All plans were generated in the treatment planning system (Raystation 5.0.2® Sweden). An anterior beam and a right posterior beam were adopted for this case where the skin surface is smooth and has the least effect on dose distribution. The TPS supports robust planning with respect to the patient’s translational positioning uncertainty, proton beam range uncertainty, and respiratory motion (4D optimization). For setup robustness, the isocenter is allowed to shift along the anterior-posterior, superior-inferior, and lateral directions by five millimeters. For range uncertainty, a +/-4% perturbation is added to the mass density calibration curve to represent the under-ranged and over-ranged proton penetration depths, respectively. The robustness parameters were applied on the CTV only and their combination results in 21 scenarios being considered during optimization. The nominal plan was generated on the planning CT, which is obtained by averaging the 4DCT data set. The optimization of the nominal plan also takes into account the maximal inhale and maximal exhale phases of the 4DCT in order to take into consideration the effect of respiration motion. The planning goal is to have 95% of the PTV receiving 95% of the prescribed dose of 80 Gy(RBE) and the iGTV is required to receive about 10% higher dose. The total fraction number is 40 with a daily dose of 2 Gy(RBE) for this reported case. Note that the nominal plan includes the robust optimization with respect to both range uncertainty and setup uncertainty except the variation of patient angular alignment.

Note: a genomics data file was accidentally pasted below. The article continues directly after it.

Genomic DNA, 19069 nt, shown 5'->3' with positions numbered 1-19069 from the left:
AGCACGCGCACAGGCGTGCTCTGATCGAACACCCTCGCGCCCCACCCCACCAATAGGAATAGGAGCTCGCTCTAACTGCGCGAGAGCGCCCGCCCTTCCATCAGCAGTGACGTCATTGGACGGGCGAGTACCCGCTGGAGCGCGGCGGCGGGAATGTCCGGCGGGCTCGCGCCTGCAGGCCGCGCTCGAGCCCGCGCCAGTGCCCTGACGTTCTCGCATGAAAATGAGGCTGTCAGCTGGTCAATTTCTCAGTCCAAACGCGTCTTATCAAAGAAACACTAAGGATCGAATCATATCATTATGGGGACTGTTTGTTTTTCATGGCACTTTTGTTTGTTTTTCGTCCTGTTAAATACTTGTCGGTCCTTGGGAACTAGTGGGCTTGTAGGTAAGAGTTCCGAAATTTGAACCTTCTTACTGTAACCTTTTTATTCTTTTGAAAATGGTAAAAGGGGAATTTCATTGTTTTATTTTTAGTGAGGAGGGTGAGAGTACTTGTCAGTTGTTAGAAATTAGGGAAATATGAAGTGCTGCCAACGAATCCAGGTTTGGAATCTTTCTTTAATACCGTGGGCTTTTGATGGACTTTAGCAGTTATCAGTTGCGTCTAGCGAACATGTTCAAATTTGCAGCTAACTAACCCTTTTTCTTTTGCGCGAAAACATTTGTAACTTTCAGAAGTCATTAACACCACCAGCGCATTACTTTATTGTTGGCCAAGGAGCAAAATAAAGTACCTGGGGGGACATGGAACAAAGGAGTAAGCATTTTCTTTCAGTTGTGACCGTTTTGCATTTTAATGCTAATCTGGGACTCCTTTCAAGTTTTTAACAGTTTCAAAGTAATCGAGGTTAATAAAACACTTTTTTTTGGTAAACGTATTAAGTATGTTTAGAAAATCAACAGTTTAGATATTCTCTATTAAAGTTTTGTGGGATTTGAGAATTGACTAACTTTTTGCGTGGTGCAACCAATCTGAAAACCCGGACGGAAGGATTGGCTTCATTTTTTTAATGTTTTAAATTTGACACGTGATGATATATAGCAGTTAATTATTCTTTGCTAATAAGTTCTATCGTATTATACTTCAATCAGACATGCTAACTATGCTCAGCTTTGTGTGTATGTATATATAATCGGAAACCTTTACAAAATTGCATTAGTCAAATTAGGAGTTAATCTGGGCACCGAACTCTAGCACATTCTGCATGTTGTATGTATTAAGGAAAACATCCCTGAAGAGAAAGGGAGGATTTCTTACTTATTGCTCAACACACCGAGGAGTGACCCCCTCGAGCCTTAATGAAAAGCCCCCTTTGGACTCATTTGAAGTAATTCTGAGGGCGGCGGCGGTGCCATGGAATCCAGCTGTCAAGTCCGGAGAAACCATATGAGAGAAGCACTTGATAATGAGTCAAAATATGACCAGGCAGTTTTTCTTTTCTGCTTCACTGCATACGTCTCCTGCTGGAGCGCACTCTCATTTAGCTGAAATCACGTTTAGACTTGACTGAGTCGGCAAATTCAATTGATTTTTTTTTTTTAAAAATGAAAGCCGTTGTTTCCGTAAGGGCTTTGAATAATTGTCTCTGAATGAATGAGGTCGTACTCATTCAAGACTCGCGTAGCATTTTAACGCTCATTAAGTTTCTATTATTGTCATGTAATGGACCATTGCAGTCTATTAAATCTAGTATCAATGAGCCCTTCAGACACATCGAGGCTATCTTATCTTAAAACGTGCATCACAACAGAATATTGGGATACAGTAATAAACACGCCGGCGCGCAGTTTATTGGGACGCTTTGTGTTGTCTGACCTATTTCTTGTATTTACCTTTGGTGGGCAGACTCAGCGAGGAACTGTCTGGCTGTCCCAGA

The robustness optimization with respect to patient rotation, roll or pitch is not directly available in the TPS. An innovative method was developed to artificially include such angular effect during optimization. First, the original planning CT image set was duplicated twice. Then the duplicated CT image sets were rotated three degrees along the superior-inferior axis (i.e., patient’s roll) in both clockwise (CW) and counter-clockwise (CCW) directions, respectively, in order to simulate the patient’s daily setup variations in the decubitus position. Afterwards, the two rolled CT image sets were registered to the original CT image set at the beam isocenter using translational shifts only. Finally, in the TPS robustness settings, these two rolled CT image sets are added to the list of CT images that are to be considered during optimization. In this case, the planning CT, the CT images at selected respiratory phases (i.e., maximal inhale and maximal exhale), and the two rolled CT images are all included. All anatomical scenarios represented by these CT images will be used for dosimetric optimization.